Sex and Sexuality in Ancient Rome

Review

Kelly Macquire
by
published on 22 August 2021
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Audience: General Public
Difficulty: Easy

Sex and Sexuality in Ancient Rome

Sex and Sexuality in Ancient Rome is a humorous and whistle-stop journey through the laws and regulations around sexual agreements and relationships between different social classes and genders. Trafford questions the truths of the tales of depravity and debauchery often attributed to the Roman emperors, and she takes you through things like contraceptive methods, what the Romans looked for in a partner, and what happened if you did not follow the strict rules of ancient Roman society.

With this one, the entire premise of the book is in the title, it is all about sex and sexuality in ancient Rome. Trafford begins by outlining the language used in ancient Rome that has anything to do with sex or sexuality, she introduces these concepts and then explains them so that you are not left lost throughout the book when they inevitably come up again. She then travels through the intricate and somewhat scandalous history of sex in ancient Rome from the perfect virtuous man and the ideal chaste woman to how to find a woman and who you are and are not meant to be seen fondling in the Roman forum. She details erotic wall paintings and statues, the concept of witchcraft, the tantalising beauty and fashion, and what was all the rage to help you pull on the streets of Rome. Not to mention, Trafford takes it upon herself to tell us all about the sexual exploits of the most well-known figures from ancient Rome, and she does all this with ample evidence (both textual and archaeological). In short, Trafford answers everything you have ever wanted (and really not wanted) to know about sex and sexuality in ancient Rome!

Sex was very much on public display in ancient Rome. It was depicted in art, discussed in poetry, scrawled on walls and used in politics to smear your opponent. (x-xi)

With her hilarious commentary comes an obvious attempt to remove any modern bias that could be placed upon the way sex was experienced in ancient Rome.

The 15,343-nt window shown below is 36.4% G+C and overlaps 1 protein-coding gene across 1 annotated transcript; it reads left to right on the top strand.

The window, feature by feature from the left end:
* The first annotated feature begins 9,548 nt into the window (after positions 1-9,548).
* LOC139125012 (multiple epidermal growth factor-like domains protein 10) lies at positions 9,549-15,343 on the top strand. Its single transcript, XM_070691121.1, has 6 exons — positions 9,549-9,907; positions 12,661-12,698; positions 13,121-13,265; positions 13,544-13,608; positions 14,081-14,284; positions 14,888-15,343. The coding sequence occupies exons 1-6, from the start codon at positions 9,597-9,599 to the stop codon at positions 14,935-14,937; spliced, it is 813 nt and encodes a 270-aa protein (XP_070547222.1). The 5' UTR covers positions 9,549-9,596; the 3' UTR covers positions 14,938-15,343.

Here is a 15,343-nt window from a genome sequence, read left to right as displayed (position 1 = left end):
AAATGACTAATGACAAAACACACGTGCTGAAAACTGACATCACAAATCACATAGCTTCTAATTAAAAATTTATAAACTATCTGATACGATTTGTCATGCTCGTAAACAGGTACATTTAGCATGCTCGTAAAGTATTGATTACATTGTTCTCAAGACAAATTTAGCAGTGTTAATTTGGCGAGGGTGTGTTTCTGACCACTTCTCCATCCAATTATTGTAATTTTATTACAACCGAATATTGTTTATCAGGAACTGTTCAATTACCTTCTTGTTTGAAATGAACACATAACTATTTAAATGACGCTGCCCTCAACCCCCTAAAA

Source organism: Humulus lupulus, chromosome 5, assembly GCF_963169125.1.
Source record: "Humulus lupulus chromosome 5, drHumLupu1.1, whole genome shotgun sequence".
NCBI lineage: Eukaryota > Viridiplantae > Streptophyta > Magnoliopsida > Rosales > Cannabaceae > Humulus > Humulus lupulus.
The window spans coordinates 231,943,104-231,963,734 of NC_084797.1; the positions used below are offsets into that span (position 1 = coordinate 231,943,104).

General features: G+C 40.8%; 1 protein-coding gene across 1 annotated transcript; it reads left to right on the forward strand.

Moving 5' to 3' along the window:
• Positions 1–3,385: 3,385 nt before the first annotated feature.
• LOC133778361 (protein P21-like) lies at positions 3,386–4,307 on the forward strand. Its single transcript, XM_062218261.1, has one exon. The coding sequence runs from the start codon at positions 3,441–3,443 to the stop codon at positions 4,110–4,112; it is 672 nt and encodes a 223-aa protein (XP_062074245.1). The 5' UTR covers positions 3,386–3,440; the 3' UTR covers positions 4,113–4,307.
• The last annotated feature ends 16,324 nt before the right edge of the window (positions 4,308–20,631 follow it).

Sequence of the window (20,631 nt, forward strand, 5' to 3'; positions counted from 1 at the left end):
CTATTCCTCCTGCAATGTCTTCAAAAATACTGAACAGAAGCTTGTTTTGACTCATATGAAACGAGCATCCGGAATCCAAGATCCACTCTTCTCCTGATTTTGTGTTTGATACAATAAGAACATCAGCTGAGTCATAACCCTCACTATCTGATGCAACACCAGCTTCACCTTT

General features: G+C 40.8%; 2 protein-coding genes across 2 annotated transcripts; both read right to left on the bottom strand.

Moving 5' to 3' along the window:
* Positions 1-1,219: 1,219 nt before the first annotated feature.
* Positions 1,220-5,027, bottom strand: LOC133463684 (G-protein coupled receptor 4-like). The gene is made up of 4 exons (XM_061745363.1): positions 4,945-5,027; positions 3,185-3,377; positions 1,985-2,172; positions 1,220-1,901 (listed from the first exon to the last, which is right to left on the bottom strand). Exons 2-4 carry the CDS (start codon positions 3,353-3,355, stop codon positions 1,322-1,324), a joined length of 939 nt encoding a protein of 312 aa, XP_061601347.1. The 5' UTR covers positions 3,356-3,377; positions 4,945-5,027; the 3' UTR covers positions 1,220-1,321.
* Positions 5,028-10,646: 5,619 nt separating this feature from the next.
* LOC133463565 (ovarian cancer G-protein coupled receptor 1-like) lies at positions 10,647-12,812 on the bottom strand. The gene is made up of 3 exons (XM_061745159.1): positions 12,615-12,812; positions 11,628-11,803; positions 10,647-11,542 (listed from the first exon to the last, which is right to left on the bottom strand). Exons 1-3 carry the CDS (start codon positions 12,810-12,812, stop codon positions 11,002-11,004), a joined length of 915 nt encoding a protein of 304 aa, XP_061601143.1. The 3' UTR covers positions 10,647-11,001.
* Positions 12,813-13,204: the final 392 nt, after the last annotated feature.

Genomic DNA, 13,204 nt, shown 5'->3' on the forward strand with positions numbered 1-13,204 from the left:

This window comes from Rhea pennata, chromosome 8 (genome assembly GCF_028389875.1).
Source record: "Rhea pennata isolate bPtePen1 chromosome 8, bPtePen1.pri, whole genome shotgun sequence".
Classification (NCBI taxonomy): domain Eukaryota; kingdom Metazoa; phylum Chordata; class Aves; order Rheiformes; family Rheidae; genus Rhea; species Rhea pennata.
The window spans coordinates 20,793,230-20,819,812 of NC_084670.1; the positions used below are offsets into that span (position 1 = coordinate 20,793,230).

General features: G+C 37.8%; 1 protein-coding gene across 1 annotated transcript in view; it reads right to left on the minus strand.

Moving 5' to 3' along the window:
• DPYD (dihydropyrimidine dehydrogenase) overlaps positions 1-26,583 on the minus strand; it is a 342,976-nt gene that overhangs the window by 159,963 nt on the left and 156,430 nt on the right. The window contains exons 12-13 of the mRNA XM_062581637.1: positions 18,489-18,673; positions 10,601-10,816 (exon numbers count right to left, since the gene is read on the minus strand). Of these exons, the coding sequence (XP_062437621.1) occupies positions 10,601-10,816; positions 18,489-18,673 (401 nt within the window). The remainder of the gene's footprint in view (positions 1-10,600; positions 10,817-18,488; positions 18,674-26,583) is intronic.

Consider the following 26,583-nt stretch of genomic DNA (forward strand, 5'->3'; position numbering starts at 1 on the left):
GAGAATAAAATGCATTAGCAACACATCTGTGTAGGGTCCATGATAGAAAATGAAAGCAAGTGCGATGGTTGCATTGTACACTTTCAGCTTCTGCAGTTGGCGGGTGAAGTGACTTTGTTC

This book was a massive undertaking, and may I say that L. J. Trafford understood the task and executed it incredibly well. In this book, you will find chapters named things like Getting Down to Business: Sex, Sexual Problems and Solutions; Undesirable Partners; and How to be Sexy: Beauty and Fashion (just to give you an idea of the types of things discussed)! As a fairly short book (sitting at only 197 pages), Trafford condenses everything you need to know about the Romans in a way that is really easy to read. Her language is colloquial, and her quips and inputs into some of the debauchery that went on in ancient Rome made me laugh out loud. With her hilarious commentary comes an obvious attempt to remove any modern bias that could be placed upon the way sex, marriage, relationships, and all that was used and experienced in ancient Rome. She reminds the reader over and over that there is not really any way we can fully understand the meanings behind the erotic images or the social importance embedded into the rules and laws attached to relationships and sex, but we can do our best! I loved that as Trafford was discussing some facets of Roman sexual experience, she would then bring in detailed case studies and examples from history.

We simply cannot know because we do not share the same cultural background and baggage. The imagery and what it means is lost to us. (158)

Although sometimes Trafford seemed to take the poetry and writings of men like Ovid and Catullus at face value, often she used it to help build the whole picture around the topic she was handling at that time. It is unsurprising that the book was focused on men and boys and what was expected of them (both from an imperial lens, but also the freedmen and slaves) rather than women for the pure reason that we have a lot more information on men than women. With that being said, Trafford interspersed what we do know about women (imperial, slaves, prostitutes, etc.) throughout the book in what seemed like as much detail that was available. It was really wonderful to see different types of evidence (images, paintings, statues, and Roman literature), all used together to try and piece together just what sex was like in ancient Rome, and although it was a quick tour, it was still detailed and highly enjoyable.

This review was originally posted on Kell-Read. Kelly was provided with this ARC for a review by Netgalley.

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Cite This Work

APA Style

J, T. L. (2021, August 22). Sex and Sexuality in Ancient Rome. World History Encyclopedia. Retrieved from https://www.worldhistory.org/review/252/sex-and-sexuality-in-ancient-rome/

Chicago Style

J, Trafford, L. "Sex and Sexuality in Ancient Rome." World History Encyclopedia. Last modified August 22, 2021. https://www.worldhistory.org/review/252/sex-and-sexuality-in-ancient-rome/.

MLA Style

J, Trafford, L. "Sex and Sexuality in Ancient Rome." World History Encyclopedia. World History Encyclopedia, 22 Aug 2021. Web. 17 Sep 2021.